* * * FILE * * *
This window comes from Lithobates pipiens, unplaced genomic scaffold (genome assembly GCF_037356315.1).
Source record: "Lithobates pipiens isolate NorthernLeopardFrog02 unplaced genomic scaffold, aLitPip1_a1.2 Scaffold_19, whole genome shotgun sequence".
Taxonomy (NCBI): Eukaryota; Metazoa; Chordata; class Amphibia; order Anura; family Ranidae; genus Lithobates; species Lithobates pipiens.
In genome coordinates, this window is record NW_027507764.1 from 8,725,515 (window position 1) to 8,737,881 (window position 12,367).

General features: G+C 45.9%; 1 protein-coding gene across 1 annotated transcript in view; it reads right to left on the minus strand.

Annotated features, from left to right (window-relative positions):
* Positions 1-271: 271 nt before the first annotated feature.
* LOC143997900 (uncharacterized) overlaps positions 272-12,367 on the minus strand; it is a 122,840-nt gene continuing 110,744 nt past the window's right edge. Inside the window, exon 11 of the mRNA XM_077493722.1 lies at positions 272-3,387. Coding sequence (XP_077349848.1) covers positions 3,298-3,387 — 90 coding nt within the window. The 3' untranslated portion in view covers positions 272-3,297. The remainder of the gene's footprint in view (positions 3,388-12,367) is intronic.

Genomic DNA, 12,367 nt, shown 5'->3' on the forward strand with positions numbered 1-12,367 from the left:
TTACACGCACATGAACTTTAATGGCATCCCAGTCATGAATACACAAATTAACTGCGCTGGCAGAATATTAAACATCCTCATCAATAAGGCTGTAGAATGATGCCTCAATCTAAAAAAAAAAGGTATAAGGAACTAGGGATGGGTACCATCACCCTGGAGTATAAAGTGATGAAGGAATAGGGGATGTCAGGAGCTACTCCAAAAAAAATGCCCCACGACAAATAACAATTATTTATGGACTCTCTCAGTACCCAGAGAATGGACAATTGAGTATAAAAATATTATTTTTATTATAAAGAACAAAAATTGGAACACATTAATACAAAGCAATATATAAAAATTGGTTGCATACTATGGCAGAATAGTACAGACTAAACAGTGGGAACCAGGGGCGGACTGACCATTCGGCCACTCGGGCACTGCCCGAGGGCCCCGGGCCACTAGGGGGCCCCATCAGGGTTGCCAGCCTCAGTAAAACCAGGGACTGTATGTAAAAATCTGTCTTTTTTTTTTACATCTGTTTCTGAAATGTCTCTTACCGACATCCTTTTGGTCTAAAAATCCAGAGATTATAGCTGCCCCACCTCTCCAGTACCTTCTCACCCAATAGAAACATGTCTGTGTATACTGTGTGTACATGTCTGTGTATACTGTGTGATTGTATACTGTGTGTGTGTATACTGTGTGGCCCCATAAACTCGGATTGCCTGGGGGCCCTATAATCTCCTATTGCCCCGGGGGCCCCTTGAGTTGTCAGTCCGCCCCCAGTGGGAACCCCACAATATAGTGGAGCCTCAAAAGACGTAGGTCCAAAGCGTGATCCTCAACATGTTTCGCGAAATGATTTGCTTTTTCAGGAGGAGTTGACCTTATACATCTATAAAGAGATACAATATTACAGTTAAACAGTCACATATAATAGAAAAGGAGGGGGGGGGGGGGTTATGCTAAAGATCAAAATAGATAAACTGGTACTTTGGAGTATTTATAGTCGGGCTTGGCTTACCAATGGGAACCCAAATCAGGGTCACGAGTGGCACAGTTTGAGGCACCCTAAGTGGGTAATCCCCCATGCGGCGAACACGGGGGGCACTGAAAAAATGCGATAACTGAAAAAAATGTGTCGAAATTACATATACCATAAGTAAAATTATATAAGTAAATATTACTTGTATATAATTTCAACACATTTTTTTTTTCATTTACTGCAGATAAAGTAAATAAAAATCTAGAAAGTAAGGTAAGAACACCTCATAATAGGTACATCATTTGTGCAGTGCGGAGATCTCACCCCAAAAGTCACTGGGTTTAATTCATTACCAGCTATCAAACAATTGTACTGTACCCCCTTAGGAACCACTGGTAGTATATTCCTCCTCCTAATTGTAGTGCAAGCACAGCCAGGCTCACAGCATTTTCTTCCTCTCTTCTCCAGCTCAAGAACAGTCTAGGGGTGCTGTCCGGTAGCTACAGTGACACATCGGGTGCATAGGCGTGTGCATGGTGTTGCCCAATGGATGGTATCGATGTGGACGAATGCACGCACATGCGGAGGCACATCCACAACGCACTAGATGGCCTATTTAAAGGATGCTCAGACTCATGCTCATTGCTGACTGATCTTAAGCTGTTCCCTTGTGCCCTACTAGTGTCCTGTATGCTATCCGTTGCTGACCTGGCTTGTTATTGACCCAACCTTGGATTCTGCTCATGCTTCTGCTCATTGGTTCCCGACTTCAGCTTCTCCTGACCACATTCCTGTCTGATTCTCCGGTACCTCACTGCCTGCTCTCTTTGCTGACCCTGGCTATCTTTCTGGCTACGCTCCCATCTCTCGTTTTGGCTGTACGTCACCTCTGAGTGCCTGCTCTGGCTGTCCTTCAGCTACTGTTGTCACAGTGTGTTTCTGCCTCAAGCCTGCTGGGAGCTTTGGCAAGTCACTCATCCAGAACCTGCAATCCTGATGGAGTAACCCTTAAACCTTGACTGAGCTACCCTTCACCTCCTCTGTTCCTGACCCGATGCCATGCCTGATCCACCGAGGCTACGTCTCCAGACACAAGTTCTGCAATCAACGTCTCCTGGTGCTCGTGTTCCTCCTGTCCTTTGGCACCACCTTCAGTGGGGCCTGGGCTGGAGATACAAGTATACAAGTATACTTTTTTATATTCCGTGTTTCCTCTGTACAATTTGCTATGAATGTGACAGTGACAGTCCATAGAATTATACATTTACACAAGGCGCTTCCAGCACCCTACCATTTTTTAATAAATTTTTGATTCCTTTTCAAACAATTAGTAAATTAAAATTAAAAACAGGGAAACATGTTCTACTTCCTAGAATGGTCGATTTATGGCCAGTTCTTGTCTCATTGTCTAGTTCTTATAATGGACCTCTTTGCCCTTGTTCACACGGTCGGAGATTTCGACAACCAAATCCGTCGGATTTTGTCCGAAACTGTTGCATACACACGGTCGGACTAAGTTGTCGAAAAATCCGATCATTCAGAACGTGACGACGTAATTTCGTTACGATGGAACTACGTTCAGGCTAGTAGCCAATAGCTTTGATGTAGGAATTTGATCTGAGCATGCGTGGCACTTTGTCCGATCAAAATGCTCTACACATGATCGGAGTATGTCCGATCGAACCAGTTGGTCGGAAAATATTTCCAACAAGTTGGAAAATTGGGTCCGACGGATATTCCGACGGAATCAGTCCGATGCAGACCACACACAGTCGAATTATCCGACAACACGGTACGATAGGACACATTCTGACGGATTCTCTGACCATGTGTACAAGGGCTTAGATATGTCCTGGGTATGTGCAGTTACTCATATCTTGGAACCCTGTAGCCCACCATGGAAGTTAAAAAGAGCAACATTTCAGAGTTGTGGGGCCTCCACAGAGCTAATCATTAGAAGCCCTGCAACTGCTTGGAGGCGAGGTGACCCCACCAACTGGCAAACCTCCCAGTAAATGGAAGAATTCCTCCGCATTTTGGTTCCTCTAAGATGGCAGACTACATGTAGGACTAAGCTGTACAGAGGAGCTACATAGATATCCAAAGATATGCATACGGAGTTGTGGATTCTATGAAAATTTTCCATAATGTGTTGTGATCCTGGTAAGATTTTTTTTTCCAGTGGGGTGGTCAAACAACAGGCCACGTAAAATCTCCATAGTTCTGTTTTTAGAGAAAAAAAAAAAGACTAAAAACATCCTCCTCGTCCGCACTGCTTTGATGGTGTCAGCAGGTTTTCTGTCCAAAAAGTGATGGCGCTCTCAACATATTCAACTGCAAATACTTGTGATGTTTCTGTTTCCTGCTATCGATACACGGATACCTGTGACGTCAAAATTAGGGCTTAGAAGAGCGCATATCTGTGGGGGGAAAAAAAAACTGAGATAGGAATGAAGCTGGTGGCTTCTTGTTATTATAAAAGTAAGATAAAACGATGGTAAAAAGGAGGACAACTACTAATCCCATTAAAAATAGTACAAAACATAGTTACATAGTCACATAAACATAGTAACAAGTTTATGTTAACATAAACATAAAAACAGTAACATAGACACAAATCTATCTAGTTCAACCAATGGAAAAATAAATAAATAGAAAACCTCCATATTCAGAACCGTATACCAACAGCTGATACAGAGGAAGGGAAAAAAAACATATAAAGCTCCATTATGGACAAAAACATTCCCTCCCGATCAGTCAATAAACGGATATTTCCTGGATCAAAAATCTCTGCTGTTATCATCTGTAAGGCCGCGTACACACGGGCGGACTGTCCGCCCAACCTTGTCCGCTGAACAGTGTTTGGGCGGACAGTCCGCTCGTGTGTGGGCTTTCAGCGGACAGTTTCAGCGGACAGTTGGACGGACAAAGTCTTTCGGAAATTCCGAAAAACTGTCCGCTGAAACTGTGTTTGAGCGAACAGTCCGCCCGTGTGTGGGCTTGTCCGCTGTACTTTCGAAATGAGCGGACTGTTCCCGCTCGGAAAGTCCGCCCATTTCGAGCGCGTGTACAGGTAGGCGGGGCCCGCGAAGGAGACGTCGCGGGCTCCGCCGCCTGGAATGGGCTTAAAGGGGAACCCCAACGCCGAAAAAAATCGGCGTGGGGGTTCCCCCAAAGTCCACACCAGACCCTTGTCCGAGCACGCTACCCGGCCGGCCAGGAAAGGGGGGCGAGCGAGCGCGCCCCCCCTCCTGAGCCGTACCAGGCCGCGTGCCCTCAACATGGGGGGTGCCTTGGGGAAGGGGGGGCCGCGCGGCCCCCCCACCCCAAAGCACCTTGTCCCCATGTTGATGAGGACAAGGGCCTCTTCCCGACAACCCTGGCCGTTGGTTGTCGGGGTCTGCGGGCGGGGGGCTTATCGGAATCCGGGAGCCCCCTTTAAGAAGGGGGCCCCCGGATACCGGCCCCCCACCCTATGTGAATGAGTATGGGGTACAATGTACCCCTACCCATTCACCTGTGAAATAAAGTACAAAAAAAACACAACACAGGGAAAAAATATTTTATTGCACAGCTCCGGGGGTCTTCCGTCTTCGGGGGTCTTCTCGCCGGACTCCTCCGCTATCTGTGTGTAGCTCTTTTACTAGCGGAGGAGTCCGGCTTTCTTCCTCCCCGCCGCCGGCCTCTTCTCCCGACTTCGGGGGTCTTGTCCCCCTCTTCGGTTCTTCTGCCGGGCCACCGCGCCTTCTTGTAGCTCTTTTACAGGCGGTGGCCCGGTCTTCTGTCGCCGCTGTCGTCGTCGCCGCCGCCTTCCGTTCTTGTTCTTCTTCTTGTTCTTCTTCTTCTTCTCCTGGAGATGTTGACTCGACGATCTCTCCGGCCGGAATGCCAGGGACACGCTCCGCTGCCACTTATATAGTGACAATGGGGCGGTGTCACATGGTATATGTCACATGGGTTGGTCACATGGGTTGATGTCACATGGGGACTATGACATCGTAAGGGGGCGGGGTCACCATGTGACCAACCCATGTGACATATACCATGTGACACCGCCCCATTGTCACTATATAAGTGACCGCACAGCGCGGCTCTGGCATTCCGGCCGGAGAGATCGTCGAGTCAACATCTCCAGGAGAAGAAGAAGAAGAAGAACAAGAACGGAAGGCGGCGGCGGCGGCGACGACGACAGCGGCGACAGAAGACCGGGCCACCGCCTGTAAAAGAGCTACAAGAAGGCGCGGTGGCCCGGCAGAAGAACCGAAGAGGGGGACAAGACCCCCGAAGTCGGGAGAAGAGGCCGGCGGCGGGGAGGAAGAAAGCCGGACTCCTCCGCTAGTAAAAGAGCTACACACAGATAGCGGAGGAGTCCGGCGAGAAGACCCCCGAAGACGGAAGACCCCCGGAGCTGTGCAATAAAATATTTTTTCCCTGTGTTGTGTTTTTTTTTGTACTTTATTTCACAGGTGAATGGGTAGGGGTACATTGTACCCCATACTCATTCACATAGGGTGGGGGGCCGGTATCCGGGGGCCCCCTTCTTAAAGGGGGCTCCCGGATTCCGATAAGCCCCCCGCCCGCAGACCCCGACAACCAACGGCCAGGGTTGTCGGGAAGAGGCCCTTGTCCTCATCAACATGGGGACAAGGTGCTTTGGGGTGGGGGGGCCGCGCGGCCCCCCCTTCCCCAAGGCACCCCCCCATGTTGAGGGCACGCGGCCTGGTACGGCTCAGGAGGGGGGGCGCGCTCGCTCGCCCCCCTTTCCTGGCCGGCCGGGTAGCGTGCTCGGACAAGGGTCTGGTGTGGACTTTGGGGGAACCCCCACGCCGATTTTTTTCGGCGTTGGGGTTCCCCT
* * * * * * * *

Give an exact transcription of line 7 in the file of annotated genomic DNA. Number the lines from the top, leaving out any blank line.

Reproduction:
* Positions 1-271: 271 nt before the first annotated feature.